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Acevedo v. SC Real Estate, LLC

United States District Court, N.D. Illinois, Eastern Division

September 30, 2014



JOHN J. THARP, District Judge.

This bankruptcy appeal of the denial of a sanctions motion presents the question of whether the filing of a bankruptcy case automatically stays state court eviction proceedings involving a holdover tenancy.


On December 1, 2005, Appellant Ruven Gaceveto Acevedo ("Acevedo") and the now-defunct Acevedo Enterprises, Inc., entered into a written commercial lease agreement with the predecessor in interest to S.C. Real Estate, LLC ("SC"). The term of the lease agreement was five years, ending on November 30, 2010, with an option to extend the lease for an additional five years. Acevedo operated a restaurant on this leased property. During the original five-year term, S.C. became Acevedo's landlord. At the end of the five-year term, Acevedo did not exercise the extension option. However, Acevedo continued to pay rent, which S.C. accepted from December 2010 to April 2012.

In May 2012, Acevedo stopped paying rent. In July 2012, S.C. served Acevedo with a five-day notice demanding payment of the past due rent. Acevedo did not pay, and S.C. filed a forcible entry and detainer action ("Eviction Action") in state court on September 12, 2012. Acevedo filed a Chapter 7 bankruptcy petition on the morning of September 25, 2012, hours before the first hearing in the state court proceeding. The state court set a continued hearing for October 9, 2012. The day before this hearing, on October 8, 2012, SC's counsel agreed to advise the state court that the pending bankruptcy case stayed the eviction proceedings; on the basis of that understanding, Acevedo's attorney did not attend the court hearing. However, on the morning of the October 9 hearing, SC's counsel had a change of heart, apparently after the state court ruled in a case that had been called before SC's that the automatic stay did not prevent entry of an order of possession. Whatever the reason, rather than accede to entry of a stay, S.C. requested and obtained an order of possession for the property in question. Upon learning that the state court had entered an order of possession, Acevedo filed an emergency motion to stay the order of possession, and the state court then vacated the order of possession.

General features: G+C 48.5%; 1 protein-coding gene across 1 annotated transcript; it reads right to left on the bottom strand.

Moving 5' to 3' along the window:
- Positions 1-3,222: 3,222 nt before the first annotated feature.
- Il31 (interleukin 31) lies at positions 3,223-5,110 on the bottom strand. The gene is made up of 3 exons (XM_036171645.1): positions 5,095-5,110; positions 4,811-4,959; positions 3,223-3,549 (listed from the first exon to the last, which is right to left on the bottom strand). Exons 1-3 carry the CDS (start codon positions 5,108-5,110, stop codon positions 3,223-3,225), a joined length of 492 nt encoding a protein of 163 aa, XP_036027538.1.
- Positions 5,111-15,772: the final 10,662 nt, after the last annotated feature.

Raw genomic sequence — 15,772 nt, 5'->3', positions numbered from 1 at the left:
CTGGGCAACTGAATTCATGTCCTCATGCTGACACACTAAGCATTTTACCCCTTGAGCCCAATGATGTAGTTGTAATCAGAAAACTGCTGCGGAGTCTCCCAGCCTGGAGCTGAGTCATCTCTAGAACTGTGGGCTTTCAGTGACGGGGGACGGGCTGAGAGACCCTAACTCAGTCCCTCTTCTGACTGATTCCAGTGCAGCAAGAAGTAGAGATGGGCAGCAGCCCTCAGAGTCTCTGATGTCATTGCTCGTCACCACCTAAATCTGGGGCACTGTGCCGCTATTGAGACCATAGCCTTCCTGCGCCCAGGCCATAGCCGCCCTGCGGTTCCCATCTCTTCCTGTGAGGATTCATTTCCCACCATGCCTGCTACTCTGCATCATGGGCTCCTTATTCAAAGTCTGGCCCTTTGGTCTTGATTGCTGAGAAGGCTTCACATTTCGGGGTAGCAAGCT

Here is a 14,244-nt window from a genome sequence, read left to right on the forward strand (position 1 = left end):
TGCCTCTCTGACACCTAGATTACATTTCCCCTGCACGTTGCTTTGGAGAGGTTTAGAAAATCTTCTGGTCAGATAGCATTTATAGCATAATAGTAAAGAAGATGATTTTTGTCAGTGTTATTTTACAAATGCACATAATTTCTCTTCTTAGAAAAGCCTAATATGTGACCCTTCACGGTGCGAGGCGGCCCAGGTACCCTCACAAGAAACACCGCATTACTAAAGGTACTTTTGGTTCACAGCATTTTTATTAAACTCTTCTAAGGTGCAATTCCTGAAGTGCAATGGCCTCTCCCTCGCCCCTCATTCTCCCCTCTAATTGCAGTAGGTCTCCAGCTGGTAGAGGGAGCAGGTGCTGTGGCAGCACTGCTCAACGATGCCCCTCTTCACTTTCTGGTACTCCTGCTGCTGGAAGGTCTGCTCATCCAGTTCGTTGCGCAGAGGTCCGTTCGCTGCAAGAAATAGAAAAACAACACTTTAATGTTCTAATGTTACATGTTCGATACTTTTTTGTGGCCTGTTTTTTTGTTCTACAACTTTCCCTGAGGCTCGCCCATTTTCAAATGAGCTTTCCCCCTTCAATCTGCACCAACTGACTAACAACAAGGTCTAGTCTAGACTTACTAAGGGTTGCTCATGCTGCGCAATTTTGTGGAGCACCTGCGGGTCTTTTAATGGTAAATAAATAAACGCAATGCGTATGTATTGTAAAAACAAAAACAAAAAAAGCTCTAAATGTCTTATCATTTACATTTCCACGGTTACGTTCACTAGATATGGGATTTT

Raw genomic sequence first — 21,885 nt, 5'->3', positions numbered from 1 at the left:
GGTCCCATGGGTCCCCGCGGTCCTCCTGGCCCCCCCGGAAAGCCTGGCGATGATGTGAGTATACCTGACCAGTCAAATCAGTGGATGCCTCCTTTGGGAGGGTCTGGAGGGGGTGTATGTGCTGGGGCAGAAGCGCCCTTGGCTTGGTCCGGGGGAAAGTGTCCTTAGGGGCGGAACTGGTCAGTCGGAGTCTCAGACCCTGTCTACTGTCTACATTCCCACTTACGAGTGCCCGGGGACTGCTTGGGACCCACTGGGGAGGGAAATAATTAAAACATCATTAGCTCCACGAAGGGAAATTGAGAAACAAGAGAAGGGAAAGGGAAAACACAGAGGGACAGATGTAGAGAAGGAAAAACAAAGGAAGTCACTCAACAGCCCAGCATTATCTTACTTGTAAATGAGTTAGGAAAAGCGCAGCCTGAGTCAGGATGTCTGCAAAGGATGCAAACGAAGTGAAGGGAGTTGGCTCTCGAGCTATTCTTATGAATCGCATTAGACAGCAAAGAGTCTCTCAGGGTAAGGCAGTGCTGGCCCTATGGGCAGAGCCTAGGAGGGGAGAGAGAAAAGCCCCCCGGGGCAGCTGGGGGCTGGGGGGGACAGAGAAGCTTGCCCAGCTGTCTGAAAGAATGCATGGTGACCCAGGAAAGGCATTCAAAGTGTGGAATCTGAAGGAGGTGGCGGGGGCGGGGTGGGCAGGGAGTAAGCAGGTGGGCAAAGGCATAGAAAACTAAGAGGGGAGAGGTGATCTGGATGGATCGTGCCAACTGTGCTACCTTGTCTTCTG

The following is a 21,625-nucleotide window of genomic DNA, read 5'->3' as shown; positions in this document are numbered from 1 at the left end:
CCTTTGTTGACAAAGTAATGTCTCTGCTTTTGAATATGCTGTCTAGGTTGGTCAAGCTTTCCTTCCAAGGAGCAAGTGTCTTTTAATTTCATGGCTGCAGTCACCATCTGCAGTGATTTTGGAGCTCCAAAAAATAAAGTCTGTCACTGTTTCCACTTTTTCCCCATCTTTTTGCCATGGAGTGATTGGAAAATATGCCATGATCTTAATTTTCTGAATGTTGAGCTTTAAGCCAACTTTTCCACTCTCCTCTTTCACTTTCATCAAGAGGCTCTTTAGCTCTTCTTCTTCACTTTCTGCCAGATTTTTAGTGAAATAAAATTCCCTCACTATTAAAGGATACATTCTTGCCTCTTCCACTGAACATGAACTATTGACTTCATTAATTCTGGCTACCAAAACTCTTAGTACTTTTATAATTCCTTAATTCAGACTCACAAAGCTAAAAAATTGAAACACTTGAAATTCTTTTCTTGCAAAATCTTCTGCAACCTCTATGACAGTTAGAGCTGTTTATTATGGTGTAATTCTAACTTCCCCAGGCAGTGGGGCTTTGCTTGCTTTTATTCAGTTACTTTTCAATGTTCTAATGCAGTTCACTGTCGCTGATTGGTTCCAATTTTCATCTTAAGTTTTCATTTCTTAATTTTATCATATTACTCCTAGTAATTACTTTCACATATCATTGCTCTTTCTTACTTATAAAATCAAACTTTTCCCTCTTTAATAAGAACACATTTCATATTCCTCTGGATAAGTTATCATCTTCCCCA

Acevedo moved in the bankruptcy court for sanctions against S.C. for violating the automatic stay. The bankruptcy court denied the motion for sanctions, concluding that the automatic stay did not enjoin an eviction proceeding against a holdover tenant whose original lease term had already expired. Acevedo moved for reconsideration, but his motion was denied. Acevedo now brings this appeal.[1]


This appeal challenges only the bankruptcy court's conclusions of law applied to undisputed facts, so this Court reviews the bankruptcy court's ruling de novo. In re Berman, 629 F.3d 761, 766 (7th Cir. 2011).


The Bankruptcy Code provides for an automatic stay, applicable against "all entities, " whenever a bankruptcy petition is filed. 11 U.S.C. § 362(a). As applied to the context of this case, the automatic stay prohibits the "continuation" of any "judicial, administrative, or other action or proceeding against the debtor that was... commenced before the [bankruptcy] case." Id. § 362(a)(1). Congress intended the stay to apply broadly to "all proceedings." S. Rep. No. 95-989, at 50 (1978); H.R. Rep. No. 95-595, at 340 (1978). Therefore, unless an applicable exception applies, the commencement of a bankruptcy case would automatically stay any proceeding against the debtor, including an eviction action filed in state court. See In re Williams, 144 F.3d 544, 546 (7th Cir. 1998); Robinson v. Chicago Housing Authority, 54 F.3d 316, 317-18 (7th Cir. 1995).